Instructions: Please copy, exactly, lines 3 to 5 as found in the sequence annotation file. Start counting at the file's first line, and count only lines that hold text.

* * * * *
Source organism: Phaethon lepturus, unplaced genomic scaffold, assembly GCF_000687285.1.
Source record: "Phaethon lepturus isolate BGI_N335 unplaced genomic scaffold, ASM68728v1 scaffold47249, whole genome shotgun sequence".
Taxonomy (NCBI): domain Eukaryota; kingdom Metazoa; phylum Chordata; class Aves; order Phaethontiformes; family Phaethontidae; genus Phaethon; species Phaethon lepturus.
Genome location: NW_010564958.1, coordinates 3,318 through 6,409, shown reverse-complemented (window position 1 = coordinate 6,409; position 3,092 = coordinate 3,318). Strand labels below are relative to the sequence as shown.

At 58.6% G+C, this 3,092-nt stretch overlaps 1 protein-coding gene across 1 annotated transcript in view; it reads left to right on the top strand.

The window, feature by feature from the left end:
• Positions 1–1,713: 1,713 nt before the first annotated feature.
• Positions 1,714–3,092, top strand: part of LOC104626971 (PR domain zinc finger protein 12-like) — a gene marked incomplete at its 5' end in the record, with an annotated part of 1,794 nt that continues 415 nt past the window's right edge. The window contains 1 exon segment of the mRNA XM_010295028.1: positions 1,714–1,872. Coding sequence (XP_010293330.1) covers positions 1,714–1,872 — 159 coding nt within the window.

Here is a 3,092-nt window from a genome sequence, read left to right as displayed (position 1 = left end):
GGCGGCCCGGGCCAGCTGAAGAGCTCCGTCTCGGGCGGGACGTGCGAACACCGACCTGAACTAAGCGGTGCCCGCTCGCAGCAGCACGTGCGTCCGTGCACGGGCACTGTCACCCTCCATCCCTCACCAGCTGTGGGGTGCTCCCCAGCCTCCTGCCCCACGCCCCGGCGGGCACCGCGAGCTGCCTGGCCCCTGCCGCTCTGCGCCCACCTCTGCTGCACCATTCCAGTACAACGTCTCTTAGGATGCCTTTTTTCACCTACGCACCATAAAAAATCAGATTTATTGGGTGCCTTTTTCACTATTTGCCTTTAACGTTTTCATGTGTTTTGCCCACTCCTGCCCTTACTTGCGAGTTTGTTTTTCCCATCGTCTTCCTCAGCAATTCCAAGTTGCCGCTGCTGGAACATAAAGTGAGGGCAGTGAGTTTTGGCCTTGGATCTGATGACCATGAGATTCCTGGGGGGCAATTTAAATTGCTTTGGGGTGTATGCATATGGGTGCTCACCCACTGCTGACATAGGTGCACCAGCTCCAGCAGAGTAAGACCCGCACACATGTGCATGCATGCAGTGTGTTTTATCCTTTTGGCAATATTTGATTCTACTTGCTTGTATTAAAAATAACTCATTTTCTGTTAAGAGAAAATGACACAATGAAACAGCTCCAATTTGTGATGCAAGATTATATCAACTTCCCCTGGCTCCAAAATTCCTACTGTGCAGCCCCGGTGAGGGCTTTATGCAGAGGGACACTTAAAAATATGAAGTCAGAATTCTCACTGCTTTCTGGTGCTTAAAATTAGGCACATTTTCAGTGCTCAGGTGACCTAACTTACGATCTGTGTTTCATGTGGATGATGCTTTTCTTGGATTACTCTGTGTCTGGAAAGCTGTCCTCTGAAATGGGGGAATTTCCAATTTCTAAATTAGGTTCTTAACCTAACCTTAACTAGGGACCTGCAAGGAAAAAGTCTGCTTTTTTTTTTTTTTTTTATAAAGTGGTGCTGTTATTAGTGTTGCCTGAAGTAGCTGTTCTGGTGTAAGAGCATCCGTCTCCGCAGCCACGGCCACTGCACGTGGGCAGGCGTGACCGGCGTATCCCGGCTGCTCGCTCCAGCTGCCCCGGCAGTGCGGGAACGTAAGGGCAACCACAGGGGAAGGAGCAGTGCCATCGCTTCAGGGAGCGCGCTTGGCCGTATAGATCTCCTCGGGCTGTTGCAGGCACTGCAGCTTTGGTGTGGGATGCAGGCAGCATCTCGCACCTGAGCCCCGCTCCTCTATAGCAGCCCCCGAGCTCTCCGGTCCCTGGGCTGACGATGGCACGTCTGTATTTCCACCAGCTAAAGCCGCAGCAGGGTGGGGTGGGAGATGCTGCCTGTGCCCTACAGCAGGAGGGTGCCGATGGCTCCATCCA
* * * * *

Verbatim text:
Taxonomy (NCBI): domain Eukaryota; kingdom Metazoa; phylum Chordata; class Aves; order Phaethontiformes; family Phaethontidae; genus Phaethon; species Phaethon lepturus.
Genome location: NW_010564958.1, coordinates 3,318 through 6,409, shown reverse-complemented (window position 1 = coordinate 6,409; position 3,092 = coordinate 3,318). Strand labels below are relative to the sequence as shown.

At 58.6% G+C, this 3,092-nt stretch overlaps 1 protein-coding gene across 1 annotated transcript in view; it reads left to right on the top strand.